BALTIMORE (FRONTLINE MEDICAL NEWS) – The broadening of access to medical care through telemedicine that’s been occurring for acute neurologic conditions such as stroke has begun to expand to care for more chronic conditions such as Parkinson’s disease and poststroke recovery, according to presentations given at the annual meeting of the American Neurological Association.

Telemedicine care for patients with Parkinson’s appears feasible and acceptable to both patients and clinicians alike, based on recent findings. Ray Dorsey, MD, of the University of Rochester (N.Y.) initiated the Connect.Parkinson study with his colleagues in 2014 to compare usual care enhanced with educational materials against others who received usual care, educational materials, and four virtual sessions with a Parkinson’s disease specialist from 1 of 18 neurology centers nationwide. Some of the participants who lived far away from one of these centers would not otherwise have received such specialized care ( Telemed J E Health. 2016;22[7]:590-8 ).

Most of the 195 randomized participants were white (96%) and college educated (73%), and 73% had seen a Parkinson’s specialist within the previous year. Of the nearly 400 virtual house calls, 91% were completed as scheduled.

The participating physicians had concerns about the quality of the video connection, but otherwise were satisfied with the care delivered to the patients. Surveys of participants revealed no differences between the two groups in quality of life and quality of care. About 80% of those who received virtual calls preferred this contact to the regular office visits.

The development of smartphone apps that allow aspects of diseases like Parkinson’s to be monitored are also enabling high-quality, diagnostic telecare. A pilot study of an Android smartphone Parkinson’s disease app by Dr. Dorsey and his colleagues demonstrated its utility in tests of voice, postural sway, gait, finger tapping, and reaction time ( Parkinsonism Relat Disord. 2015;21[6]:650-3 ).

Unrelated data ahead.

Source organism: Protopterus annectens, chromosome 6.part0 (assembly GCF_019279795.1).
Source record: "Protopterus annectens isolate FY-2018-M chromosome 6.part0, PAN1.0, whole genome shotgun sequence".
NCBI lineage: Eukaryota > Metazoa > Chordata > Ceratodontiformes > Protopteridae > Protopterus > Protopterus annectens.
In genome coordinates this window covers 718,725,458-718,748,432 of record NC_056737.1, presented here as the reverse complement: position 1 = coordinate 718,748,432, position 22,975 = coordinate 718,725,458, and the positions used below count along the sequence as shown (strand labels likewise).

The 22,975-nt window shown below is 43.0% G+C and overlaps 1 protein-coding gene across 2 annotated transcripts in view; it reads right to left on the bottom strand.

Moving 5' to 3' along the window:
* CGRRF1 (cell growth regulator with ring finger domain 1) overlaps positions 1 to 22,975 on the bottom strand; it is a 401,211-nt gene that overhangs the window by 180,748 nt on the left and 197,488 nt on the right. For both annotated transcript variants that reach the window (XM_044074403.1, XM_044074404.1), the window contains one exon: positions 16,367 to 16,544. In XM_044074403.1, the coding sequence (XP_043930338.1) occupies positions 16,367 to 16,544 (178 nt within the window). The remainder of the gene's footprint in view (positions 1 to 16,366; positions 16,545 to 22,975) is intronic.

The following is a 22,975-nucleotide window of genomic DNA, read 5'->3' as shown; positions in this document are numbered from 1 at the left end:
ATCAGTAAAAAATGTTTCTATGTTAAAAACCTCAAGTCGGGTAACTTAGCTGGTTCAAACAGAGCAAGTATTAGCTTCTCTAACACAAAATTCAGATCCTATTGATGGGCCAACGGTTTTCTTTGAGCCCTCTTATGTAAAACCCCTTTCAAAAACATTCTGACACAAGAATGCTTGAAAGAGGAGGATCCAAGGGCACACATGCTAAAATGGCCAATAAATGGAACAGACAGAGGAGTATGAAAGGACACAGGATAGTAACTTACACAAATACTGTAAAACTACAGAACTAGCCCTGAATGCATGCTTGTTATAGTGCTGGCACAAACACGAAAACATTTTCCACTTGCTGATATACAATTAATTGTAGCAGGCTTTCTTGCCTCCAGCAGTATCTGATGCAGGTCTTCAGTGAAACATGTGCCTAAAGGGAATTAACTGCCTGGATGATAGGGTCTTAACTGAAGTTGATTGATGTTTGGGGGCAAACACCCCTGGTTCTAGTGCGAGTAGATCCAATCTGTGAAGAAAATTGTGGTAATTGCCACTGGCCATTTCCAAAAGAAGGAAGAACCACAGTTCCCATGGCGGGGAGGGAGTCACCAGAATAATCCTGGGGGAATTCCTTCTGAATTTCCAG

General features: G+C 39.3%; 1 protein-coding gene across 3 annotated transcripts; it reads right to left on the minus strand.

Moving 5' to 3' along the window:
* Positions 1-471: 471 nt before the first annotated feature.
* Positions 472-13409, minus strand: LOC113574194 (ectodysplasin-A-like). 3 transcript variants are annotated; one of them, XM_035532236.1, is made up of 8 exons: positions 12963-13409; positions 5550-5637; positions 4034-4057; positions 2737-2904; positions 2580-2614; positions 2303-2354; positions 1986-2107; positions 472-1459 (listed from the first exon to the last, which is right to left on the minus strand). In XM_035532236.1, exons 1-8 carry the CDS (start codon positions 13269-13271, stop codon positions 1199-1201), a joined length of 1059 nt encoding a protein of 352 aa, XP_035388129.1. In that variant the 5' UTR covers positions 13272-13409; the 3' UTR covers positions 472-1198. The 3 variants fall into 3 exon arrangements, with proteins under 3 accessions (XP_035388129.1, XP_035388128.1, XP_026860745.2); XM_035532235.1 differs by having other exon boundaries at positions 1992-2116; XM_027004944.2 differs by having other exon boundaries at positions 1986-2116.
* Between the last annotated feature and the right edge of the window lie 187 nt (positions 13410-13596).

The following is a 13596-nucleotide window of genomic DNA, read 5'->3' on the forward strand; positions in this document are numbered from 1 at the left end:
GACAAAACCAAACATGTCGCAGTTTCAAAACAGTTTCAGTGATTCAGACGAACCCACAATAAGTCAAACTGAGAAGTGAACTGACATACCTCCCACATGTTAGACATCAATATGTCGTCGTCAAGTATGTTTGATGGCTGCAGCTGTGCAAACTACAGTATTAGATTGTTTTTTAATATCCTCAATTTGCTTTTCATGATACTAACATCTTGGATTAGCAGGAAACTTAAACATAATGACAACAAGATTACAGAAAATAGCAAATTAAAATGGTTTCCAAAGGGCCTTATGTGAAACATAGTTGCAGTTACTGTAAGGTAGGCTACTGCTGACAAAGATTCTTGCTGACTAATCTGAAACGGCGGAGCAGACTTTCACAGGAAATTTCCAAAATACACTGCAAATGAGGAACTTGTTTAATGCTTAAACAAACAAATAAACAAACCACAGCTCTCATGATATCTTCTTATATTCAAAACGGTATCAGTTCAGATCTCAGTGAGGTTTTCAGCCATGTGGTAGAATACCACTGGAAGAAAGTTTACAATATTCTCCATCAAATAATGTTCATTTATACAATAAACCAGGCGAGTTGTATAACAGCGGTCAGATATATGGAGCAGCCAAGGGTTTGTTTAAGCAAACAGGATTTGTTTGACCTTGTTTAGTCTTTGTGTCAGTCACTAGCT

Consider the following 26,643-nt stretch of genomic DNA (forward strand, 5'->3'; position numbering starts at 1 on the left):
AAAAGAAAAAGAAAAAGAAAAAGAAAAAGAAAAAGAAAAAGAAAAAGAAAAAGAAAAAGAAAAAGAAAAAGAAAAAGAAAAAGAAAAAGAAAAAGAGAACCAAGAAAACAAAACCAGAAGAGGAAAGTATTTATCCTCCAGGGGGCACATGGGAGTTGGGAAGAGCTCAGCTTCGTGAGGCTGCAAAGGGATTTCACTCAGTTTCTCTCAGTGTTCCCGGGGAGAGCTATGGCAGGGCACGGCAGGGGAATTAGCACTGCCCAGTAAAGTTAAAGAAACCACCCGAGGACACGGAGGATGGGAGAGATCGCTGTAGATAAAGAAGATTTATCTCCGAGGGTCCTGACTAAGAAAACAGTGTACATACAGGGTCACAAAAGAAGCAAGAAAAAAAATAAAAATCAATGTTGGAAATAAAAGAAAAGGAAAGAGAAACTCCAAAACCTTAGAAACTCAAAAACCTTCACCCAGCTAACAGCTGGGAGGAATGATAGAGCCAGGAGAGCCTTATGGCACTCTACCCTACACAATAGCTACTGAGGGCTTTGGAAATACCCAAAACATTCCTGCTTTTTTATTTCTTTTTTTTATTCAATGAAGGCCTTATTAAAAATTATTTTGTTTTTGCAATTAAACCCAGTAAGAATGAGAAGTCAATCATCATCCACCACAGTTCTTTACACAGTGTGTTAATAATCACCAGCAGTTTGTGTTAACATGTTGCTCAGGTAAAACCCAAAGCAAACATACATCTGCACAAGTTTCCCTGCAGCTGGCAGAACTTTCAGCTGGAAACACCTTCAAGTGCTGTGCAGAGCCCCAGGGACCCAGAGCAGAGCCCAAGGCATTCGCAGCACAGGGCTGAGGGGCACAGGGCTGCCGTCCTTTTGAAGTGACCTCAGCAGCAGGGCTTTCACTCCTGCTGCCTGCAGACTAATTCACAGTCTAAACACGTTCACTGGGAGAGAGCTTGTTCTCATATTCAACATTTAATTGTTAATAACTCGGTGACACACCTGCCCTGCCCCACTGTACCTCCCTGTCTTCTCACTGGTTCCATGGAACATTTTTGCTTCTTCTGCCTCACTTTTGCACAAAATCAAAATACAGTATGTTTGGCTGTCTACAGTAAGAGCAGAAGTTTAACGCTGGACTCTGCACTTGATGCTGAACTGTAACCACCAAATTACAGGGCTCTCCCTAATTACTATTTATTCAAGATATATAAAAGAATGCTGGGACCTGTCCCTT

Since that study was completed, an iOS smartphone version of the app, called mPower, has been developed and has enrolled many Parkinson’s disease patients. The technology is being tested to virtually gauge Parkinson’s disease symptoms and the effects of medications on them. This has opened the door to the world of virtual clinical trials and longitudinal studies targeting genetic subpopulations, Dr. Dorsey said at the meeting.

Telehealth can also be bundled into a program of health care delivery following hospital discharge. A tangible example of the use of services including telecare in poststroke care is the Comprehensive Post-Acute Stroke Services (COMPASS) program that is being developed under the codirection of Cheryl Bushnell, MD, at Wake Forest Baptist Medical Center, Winston-Salem, N.C.

The telehealth portion of COMPASS – in the form of regular phone calls and web-based feedback – enables better stroke care following hospital discharge by keeping track of common complications that are partly responsible for a readmittance rate of around 25% within 90 days of hospital discharge and tracking physiological aspects like blood pressure, diabetes, diet, exercise, and smoking.

The pilot demonstration of the potential of the program was pivotal in securing funding for a cluster-randomized pragmatic trial . The trial will randomize hospitals to normal discharge or discharge followed by regular poststroke contact. Patient functional status at 90 days post stroke will be assessed for 1 year. After the year, the hospitals randomized to COMPASS care delivery will continue this care, and the hospitals offering normal discharge will also adopt this poststroke service care. Patient outcome will be followed for another year.

The anticipated patient enrollment is 5,400. Results from the first year of the 2-year study are expected in Spring 2018. “COMPASS will have an impact on the post-acute stroke care pathway. After evaluating the effectiveness, the goal is to disseminate and scale to other settings,” Dr. Bushnell said at the meeting.

Dr. Dorsey receives research support from Excellus BlueCross BlueShield, Google, and the Verizon Foundation. He has received compensation for consulting services for Medtronic and owns stock options in ConsultingMD. Dr. Bushnell acknowledged salary support from the COMPASS program, which receives funding from the Patient-Centered Outcomes Research Institute.


You May Also Like

Diagnosis, treatment of gout lag behind prevalence


Letters from Maine: Aunt Millie and the unknown

Fear of the unknown is driving many pediatricians to refer out their patients with ...